National Inclusion Week 2020 - What inclusion means to me: Dr John Fernandes
29th September 2020
As part of National Inclusion Week (28 September to 2 October 2020), and in line with the recently established Equity, Diversity and Inclusion (EDI) Committee, BASES will be sharing stories from the EDI Committee Members on what inclusion means to them, to help raise awareness about Inclusion in the workplace.
National Inclusion Week 2020:
What does inclusion mean to me?
The textbook definition of inclusion will typically cover the extent to which individuals feel included, welcomed, and valued within a group. Other more extensive definitions might refer to individual’s ability to express their true selves. You would think that this would be commonplace, but the reality is far from that.
Growing up playing golf, I knew from a young age that I was different. Did I feel included, welcomed and valued within my sport? Certainly not. Now, I was born and raised in the same country as my peers and competitors, but the issue for many was that my skin colour, by way of my heritage, was too dark for them. On several occasions competitors and competition staff would think I was a caddy. There couldn’t possibly be a brown male competing (despite the fact that Tiger Woods was on his record world number 1 streak at this point). Oh yeah, I conformed to all the rules and social norms of a golfer, but I still wasn’t included, welcomed or valued. Did I have to self-censor my true self to makes things easier for me? A hundred times yes.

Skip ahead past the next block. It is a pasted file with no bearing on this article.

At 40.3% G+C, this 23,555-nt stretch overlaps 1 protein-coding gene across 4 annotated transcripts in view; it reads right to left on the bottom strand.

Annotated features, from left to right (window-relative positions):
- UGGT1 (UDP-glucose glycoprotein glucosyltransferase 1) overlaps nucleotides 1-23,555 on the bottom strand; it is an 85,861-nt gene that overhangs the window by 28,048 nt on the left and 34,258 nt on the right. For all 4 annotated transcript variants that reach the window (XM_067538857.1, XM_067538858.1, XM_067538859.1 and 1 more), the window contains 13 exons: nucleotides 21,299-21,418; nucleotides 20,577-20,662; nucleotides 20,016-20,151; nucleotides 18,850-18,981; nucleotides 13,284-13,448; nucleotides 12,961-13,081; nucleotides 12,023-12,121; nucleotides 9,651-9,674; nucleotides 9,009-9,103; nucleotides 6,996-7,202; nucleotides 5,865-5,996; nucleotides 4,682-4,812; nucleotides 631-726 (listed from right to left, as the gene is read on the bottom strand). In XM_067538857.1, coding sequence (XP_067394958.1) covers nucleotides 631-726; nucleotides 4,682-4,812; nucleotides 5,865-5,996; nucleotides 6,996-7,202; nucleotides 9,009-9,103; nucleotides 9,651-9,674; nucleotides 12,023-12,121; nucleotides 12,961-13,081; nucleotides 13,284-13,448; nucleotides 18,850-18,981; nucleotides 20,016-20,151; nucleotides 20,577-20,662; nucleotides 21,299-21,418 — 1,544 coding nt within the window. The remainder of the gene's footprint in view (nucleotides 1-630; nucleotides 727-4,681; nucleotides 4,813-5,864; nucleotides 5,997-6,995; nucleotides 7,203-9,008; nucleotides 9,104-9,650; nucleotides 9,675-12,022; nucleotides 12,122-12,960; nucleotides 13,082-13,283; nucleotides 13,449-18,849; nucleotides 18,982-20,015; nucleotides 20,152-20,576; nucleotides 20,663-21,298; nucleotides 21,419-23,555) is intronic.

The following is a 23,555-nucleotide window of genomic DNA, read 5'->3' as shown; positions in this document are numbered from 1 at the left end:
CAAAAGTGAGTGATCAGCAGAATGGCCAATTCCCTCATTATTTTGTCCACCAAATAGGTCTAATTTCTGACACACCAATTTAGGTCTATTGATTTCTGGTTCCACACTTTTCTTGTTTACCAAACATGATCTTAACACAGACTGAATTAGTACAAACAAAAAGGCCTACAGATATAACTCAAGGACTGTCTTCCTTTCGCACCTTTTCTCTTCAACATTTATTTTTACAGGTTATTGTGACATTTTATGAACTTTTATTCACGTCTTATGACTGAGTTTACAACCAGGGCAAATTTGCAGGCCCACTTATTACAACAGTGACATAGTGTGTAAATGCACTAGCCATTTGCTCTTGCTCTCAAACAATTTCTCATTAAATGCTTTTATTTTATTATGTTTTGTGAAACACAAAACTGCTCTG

Why am I telling you this? Well, dealing with this throughout my youth shaped my world view. For me, inclusion means seeing someone that’s ‘different’ and saying, “this person deserves to have their needs met, to have their access to the same opportunities and to be treated the same”.More so, inclusion is about believing that each person’s differences can positively contribute to that group. It should drive us to make a group, workplace or society better for others and for ourselves.We are all deserving of our right to express ourselves and to be treated equally.
So, the reality for me is that each individual, irrespective of any protected characteristics, is important. I am important. You are important.
Dr John Fernandes Member, BASES Equity, Diversity and Inclusion Committee Senior Lecturer in Exercise Physiology, Hartpury University